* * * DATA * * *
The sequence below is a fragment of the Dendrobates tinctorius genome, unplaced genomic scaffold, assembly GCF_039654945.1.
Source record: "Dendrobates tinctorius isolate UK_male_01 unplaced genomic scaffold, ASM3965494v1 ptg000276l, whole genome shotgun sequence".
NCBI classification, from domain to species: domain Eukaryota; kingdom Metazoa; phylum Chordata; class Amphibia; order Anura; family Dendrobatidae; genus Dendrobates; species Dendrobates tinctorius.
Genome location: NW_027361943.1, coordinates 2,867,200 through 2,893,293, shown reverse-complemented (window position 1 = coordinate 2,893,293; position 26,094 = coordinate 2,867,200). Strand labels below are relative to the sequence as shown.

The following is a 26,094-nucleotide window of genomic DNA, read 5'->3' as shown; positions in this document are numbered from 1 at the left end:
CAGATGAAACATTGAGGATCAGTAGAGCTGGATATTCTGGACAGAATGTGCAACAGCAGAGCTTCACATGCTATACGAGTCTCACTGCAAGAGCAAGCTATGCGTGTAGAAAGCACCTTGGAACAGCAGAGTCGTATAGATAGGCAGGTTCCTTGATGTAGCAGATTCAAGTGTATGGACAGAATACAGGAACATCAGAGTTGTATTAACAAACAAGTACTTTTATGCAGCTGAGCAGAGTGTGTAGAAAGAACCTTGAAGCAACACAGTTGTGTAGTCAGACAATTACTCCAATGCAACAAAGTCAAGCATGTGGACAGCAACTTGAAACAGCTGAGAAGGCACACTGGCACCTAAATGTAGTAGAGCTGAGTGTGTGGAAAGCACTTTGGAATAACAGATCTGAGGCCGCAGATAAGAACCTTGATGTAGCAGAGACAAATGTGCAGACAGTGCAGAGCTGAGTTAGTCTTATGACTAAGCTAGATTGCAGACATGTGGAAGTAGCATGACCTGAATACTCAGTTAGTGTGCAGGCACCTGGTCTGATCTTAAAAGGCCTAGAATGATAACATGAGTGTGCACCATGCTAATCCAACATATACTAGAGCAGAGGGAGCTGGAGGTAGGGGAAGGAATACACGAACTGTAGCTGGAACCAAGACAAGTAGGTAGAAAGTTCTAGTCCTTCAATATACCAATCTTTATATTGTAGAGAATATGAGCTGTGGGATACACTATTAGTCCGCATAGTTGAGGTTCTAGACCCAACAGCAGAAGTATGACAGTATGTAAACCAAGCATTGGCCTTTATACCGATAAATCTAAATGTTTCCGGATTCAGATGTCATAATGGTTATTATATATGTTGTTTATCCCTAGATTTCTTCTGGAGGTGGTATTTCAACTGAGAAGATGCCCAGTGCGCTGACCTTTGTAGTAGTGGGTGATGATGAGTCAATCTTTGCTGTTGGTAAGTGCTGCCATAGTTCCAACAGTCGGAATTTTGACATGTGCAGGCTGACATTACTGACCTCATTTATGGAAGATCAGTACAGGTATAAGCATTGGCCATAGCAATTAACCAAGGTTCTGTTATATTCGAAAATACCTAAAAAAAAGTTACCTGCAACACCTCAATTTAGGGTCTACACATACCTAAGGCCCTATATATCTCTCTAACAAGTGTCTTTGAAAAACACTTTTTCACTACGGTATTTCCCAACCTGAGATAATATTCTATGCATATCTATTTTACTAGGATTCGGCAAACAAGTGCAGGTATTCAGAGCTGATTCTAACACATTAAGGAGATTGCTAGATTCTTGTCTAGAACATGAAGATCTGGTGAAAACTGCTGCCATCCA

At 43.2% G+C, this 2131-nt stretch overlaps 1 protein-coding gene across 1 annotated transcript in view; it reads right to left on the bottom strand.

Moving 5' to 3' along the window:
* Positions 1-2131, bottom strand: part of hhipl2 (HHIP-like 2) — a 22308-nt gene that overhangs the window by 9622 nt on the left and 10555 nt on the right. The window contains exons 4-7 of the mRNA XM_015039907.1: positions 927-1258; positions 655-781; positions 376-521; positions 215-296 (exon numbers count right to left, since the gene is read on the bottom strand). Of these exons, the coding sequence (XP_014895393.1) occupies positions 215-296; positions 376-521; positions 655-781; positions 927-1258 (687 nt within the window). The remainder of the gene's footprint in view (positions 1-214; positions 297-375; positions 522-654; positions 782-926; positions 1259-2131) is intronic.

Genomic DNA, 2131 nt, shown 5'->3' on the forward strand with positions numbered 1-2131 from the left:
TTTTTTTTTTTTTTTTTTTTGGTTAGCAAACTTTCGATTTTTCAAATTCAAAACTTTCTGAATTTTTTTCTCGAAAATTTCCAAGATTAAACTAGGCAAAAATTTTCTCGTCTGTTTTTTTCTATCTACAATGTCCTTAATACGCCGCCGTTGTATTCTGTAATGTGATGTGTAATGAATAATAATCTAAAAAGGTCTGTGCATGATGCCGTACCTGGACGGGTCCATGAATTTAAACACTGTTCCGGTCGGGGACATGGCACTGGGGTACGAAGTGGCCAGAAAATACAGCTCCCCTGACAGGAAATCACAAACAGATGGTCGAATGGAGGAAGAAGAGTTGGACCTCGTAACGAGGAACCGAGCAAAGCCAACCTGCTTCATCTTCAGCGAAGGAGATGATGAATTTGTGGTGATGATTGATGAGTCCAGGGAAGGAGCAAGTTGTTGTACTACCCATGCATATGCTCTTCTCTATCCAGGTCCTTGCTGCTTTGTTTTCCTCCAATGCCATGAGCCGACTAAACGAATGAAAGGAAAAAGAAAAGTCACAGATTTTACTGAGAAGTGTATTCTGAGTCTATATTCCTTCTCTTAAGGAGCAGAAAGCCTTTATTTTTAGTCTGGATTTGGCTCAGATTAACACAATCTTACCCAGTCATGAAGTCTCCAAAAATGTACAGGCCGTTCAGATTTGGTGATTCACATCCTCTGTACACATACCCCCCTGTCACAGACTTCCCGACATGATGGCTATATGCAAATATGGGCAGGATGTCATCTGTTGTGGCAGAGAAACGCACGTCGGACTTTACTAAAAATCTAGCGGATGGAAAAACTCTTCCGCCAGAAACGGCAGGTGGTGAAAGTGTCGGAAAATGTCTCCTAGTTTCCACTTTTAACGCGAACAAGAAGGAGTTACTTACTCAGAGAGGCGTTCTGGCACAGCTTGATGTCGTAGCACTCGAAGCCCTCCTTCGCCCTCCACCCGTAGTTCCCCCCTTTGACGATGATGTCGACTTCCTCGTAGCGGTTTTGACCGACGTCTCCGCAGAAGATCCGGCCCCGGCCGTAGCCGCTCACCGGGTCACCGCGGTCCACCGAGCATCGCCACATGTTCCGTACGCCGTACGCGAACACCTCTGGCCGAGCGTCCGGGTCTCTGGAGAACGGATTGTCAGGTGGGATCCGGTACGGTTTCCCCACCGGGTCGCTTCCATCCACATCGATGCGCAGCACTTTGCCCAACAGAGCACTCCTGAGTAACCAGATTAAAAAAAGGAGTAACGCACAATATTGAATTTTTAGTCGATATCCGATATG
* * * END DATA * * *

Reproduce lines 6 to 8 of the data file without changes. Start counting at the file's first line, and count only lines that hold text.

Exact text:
CAGATGAAACATTGAGGATCAGTAGAGCTGGATATTCTGGACAGAATGTGCAACAGCAGAGCTTCACATGCTATACGAGTCTCACTGCAAGAGCAAGCTATGCGTGTAGAAAGCACCTTGGAACAGCAGAGTCGTATAGATAGGCAGGTTCCTTGATGTAGCAGATTCAAGTGTATGGACAGAATACAGGAACATCAGAGTTGTATTAACAAACAAGTACTTTTATGCAGCTGAGCAGAGTGTGTAGAAAGAACCTTGAAGCAACACAGTTGTGTAGTCAGACAATTACTCCAATGCAACAAAGTCAAGCATGTGGACAGCAACTTGAAACAGCTGAGAAGGCACACTGGCACCTAAATGTAGTAGAGCTGAGTGTGTGGAAAGCACTTTGGAATAACAGATCTGAGGCCGCAGATAAGAACCTTGATGTAGCAGAGACAAATGTGCAGACAGTGCAGAGCTGAGTTAGTCTTATGACTAAGCTAGATTGCAGACATGTGGAAGTAGCATGACCTGAATACTCAGTTAGTGTGCAGGCACCTGGTCTGATCTTAAAAGGCCTAGAATGATAACATGAGTGTGCACCATGCTAATCCAACATATACTAGAGCAGAGGGAGCTGGAGGTAGGGGAAGGAATACACGAACTGTAGCTGGAACCAAGACAAGTAGGTAGAAAGTTCTAGTCCTTCAATATACCAATCTTTATATTGTAGAGAATATGAGCTGTGGGATACACTATTAGTCCGCATAGTTGAGGTTCTAGACCCAACAGCAGAAGTATGACAGTATGTAAACCAAGCATTGGCCTTTATACCGATAAATCTAAATGTTTCCGGATTCAGATGTCATAATGGTTATTATATATGTTGTTTATCCCTAGATTTCTTCTGGAGGTGGTATTTCAACTGAGAAGATGCCCAGTGCGCTGACCTTTGTAGTAGTGGGTGATGATGAGTCAATCTTTGCTGTTGGTAAGTGCTGCCATAGTTCCAACAGTCGGAATTTTGACATGTGCAGGCTGACATTACTGACCTCATTTATGGAAGATCAGTACAGGTATAAGCATTGGCCATAGCAATTAACCAAGGTTCTGTTATATTCGAAAATACCTAAAAAAAAGTTACCTGCAACACCTCAATTTAGGGTCTACACATACCTAAGGCCCTATATATCTCTCTAACAAGTGTCTTTGAAAAACACTTTTTCACTACGGTATTTCCCAACCTGAGATAATATTCTATGCATATCTATTTTACTAGGATTCGGCAAACAAGTGCAGGTATTCAGAGCTGATTCTAACACATTAAGGAGATTGCTAGATTCTTGTCTAGAACATGAAGATCTGGTGAAAACTGCTGCCATCCA

At 43.2% G+C, this 2131-nt stretch overlaps 1 protein-coding gene across 1 annotated transcript in view; it reads right to left on the bottom strand.

Moving 5' to 3' along the window: